Lee appeared on the cover of the 1973 Wings album Band on the Run, along with others including chat show host Michael Parkinson, film actor James Coburn, world boxing champion John Conteh and broadcaster Clement Freud.
His first American film was the disaster film ‘Airport ’77’. In 1978, he surprised many people with his willingness to go along with a joke by appearing as guest host on NBC’s ‘Saturday Night Live’. As a result of his appearance on SNL, Steven Spielberg, who was in the audience, cast him in 1941. In 1982, he appeared in ‘The Return of Captain Invincible’. In 1985, he appeared alongside Reb Brown and Sybil Danning in ‘Howling II: Stirba – Werewolf Bitch’. Lee made his latest appearances to date as Sherlock Holmes in 91’s ‘Incident at Victoria Falls’ and 92’s ‘Sherlock Holmes and the Leading Lady’.
The last project which united Lee and Peter Cushing in person was a documentary, ‘Flesh and Blood: The Hammer Heritage of Horror’ (1994), which they jointly narrated. It was the last time they saw each other as Cushing died two months later.
In 1994, Lee played the character of the Russian commandant in ‘Police Academy: Mission to Moscow’. In 1998, he starred in the role of Muhammad Ali Jinnah, founder of modern Pakistan, in the film ‘Jinnah’. In 2002, while talking about his favourite role in film at a press conference at the Brussels International Fantastic Film Festival, he declared that his role in Jinnah was by far his best performance.
Lee played Saruman in the ‘The Lord of the Rings’ film trilogy. Lee had met J.R.R. Tolkien once and made a habit of reading the novels at least once a year. In addition, he performed for the album ‘The Lord of the Rings: Songs and Poems’ by J.R.R. Tolkien in 2003. The Lord of the Rings marked the beginning of a major career revival that continued in ‘Star Wars Episode II: Attack of the Clones’ (2002) and ‘Star Wars Episode III: Revenge of the Sith’ (2005), in which he played the villainous Count Dooku.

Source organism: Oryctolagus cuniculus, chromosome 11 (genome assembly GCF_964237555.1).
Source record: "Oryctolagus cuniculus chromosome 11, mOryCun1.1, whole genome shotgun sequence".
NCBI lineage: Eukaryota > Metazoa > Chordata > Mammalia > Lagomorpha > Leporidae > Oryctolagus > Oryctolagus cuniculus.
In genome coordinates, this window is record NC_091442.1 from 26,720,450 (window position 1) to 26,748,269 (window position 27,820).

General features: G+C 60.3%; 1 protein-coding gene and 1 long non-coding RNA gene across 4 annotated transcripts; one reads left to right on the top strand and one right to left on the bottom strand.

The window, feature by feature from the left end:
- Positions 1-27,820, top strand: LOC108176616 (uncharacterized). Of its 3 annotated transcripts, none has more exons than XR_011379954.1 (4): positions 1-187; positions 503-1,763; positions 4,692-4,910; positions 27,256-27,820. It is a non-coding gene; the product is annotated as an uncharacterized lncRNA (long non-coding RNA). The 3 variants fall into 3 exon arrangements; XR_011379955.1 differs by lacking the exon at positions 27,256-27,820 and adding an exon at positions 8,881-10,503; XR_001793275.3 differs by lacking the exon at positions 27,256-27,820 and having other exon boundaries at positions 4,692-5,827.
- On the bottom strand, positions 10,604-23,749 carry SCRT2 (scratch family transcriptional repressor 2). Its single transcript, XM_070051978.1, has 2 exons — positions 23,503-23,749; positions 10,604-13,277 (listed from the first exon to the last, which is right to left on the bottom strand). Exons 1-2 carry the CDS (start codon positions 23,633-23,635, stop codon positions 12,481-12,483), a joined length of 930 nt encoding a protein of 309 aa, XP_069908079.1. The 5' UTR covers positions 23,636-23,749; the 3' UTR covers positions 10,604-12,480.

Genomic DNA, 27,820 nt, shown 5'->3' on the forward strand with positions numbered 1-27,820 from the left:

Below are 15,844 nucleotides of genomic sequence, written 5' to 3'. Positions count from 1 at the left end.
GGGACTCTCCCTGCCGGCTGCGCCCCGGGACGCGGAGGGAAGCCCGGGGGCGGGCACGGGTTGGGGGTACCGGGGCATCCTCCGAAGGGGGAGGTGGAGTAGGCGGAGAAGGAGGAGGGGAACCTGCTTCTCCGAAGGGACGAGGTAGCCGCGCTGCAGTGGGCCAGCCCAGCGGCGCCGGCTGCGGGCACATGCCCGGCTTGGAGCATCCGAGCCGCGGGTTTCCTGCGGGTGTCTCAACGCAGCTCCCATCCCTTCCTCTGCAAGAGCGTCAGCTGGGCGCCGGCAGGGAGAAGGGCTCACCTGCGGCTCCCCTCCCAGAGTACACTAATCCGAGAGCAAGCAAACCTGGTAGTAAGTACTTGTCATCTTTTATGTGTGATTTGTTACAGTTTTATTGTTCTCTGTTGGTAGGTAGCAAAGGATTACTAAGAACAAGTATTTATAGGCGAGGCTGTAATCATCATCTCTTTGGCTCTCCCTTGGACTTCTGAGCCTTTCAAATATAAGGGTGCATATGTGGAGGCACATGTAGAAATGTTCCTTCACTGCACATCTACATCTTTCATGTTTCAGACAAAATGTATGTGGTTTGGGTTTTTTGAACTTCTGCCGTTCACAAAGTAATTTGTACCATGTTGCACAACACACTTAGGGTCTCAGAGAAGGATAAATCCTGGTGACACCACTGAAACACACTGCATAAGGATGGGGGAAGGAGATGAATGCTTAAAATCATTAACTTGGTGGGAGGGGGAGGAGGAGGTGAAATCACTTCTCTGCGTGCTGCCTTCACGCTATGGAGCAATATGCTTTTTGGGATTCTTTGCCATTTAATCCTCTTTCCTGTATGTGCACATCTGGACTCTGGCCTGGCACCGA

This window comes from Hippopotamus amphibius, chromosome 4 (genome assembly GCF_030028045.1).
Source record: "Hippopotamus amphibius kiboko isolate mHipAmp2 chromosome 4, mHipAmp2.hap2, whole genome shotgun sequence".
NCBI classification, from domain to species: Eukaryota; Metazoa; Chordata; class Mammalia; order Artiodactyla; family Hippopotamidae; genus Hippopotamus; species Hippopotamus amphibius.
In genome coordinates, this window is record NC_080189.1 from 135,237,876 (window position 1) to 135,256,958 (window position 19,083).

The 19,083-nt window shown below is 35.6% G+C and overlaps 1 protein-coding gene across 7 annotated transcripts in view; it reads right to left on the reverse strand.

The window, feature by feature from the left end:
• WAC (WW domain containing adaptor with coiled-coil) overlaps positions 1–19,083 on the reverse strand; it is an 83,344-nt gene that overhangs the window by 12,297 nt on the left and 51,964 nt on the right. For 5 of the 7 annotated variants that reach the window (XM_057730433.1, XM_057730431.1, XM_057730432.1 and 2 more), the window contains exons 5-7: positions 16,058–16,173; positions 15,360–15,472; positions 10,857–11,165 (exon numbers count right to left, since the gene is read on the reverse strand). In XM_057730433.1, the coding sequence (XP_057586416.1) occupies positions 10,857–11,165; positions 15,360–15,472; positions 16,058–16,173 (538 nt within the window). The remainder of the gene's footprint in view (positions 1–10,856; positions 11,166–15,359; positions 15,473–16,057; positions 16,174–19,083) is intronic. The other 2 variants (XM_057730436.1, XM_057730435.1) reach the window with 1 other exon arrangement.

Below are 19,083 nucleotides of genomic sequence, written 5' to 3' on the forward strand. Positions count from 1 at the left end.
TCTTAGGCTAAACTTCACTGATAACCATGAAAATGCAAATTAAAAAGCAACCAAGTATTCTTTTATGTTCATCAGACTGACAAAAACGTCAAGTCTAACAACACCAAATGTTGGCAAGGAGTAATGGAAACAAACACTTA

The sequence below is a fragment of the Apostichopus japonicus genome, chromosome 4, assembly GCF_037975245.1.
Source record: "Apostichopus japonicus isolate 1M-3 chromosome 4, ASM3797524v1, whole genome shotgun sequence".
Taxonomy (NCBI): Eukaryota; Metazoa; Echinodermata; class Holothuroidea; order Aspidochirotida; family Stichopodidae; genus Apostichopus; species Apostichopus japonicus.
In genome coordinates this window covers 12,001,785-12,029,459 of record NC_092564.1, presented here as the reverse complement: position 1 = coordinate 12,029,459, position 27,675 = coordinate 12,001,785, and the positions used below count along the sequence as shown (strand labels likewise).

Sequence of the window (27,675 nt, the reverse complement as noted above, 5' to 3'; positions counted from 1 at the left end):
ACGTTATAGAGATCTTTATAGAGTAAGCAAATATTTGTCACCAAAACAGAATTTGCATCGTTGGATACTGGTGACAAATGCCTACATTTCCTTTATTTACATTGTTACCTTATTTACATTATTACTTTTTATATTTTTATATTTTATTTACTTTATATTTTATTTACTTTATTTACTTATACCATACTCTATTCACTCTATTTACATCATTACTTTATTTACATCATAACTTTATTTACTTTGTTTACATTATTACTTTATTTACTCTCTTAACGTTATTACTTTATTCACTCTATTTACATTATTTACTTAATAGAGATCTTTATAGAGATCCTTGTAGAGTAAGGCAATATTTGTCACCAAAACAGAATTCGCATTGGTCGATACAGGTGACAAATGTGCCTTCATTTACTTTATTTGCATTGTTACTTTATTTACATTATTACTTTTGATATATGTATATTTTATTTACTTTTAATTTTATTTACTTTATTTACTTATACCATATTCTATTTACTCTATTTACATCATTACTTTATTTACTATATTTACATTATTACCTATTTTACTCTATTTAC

In late November 2009, he starred in Stephen Poliakoff’s British period drama Glorious 39 with Julie Christie, Bill Nighy, Romola Garai and David Tennant, Academy Award-nominated director Danis Tanović’s war film Triage with Colin Farrell and Paz Vega, and Duncan Ward’s comedy Boogie Woogie alongside Amanda Seyfried, Gillian Anderson, Stellan Skarsgård and Joanna Lumley.
He narrated a lot of documentaries and videogames, and also sing and recorded music albuns.
In 1997, he was appointed a Commander of the Venerable Order of Saint John. On 16 June 2001, as part of that year’s Queen’s Birthday Honours, Lee was appointed a Commander of the Order of the British Empire “for services to Drama”. He was made a Knight Bachelor “For services to Drama and to Charity” on 13 June as part of the Queen’s Birthday Honours in 2009. He was knighted by Prince Charles, but because of his age he was excused the usual requirement to kneel and received the knighthood whilst standing. Lee was named 2005’s ‘most marketable star in the world’ in a USA Today newspaper poll, after three of the films he appeared in grossed US$640 million. In 2011, Lee was awarded the ‘BAFTA Academy Fellowship’ by Tim Burton. He was awarded the Bram Stoker Gold Medal by the Trinity College Philosophical Society, of which Stoker was President, and a copy of Collected Ghost Stories of MR James by Trinity College’s School of English. The government of France made him a Commander of the Order of Arts and Letters in 2011.
Lee died at the Chelsea and Westminster Hospital on 7 June 2015 after being admitted for respiratory problems and heart failure shortly after celebrating his 93rd birthday in hospital. His wife delayed the public announcement until 11 June, in order to break the news to their family.